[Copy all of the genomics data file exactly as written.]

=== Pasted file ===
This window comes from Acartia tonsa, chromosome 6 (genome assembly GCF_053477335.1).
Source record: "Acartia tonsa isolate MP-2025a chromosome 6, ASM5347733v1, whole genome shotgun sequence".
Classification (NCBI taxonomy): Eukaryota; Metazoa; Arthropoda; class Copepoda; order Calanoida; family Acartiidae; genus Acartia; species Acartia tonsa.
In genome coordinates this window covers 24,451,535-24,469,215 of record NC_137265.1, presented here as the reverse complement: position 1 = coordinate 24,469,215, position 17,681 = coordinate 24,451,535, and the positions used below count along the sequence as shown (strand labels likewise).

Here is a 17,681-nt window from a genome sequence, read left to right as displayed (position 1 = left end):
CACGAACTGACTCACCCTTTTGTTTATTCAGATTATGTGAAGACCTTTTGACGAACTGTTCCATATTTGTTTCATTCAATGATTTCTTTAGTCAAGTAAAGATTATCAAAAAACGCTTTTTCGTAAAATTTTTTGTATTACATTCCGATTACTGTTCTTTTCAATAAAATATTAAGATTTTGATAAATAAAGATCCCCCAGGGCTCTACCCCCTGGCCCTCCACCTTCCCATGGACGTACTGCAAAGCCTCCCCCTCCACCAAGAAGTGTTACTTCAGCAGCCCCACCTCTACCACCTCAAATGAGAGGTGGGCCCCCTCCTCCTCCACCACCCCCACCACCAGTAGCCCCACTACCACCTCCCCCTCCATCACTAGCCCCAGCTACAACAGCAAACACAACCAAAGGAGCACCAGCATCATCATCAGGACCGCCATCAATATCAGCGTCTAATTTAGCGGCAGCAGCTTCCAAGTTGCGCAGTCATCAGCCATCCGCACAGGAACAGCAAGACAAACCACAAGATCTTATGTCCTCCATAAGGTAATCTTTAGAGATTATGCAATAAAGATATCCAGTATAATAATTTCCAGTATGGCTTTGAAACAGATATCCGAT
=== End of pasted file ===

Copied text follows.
This window comes from Acartia tonsa, chromosome 6 (genome assembly GCF_053477335.1).
Source record: "Acartia tonsa isolate MP-2025a chromosome 6, ASM5347733v1, whole genome shotgun sequence".
Classification (NCBI taxonomy): Eukaryota; Metazoa; Arthropoda; class Copepoda; order Calanoida; family Acartiidae; genus Acartia; species Acartia tonsa.
In genome coordinates this window covers 24,451,535-24,469,215 of record NC_137265.1, presented here as the reverse complement: position 1 = coordinate 24,469,215, position 17,681 = coordinate 24,451,535, and the positions used below count along the sequence as shown (strand labels likewise).

Here is a 17,681-nt window from a genome sequence, read left to right as displayed (position 1 = left end):
CACGAACTGACTCACCCTTTTGTTTATTCAGATTATGTGAAGACCTTTTGACGAACTGTTCCATATTTGTTTCATTCAATGATTTCTTTAGTCAAGTAAAGATTATCAAAAAACGCTTTTTCGTAAAATTTTTTGTATTACATTCCGATTACTGTTCTTTTCAATAAAATATTAAGATTTTGATAAATAAAGATCCCCCAGGGCTCTACCCCCTGGCCCTCCACCTTCCCATGGACGTACTGCAAAGCCTCCCCCTCCACCAAGAAGTGTTACTTCAGCAGCCCCACCTCTACCACCTCAAATGAGAGGTGGGCCCCCTCCTCCTCCACCACCCCCACCACCAGTAGCCCCACTACCACCTCCCCCTCCATCACTAGCCCCAGCTACAACAGCAAACACAACCAAAGGAGCACCAGCATCATCATCAGGACCGCCATCAATATCAGCGTCTAATTTAGCGGCAGCAGCTTCCAAGTTGCGCAGTCATCAGCCATCCGCACAGGAACAGCAAGACAAACCACAAGATCTTATGTCCTCCATAAGGTAATCTTTAGAGATTATGCAATAAAGATATCCAGTATAATAATTTCCAGTATGGCTTTGAAACAGATATCCGAT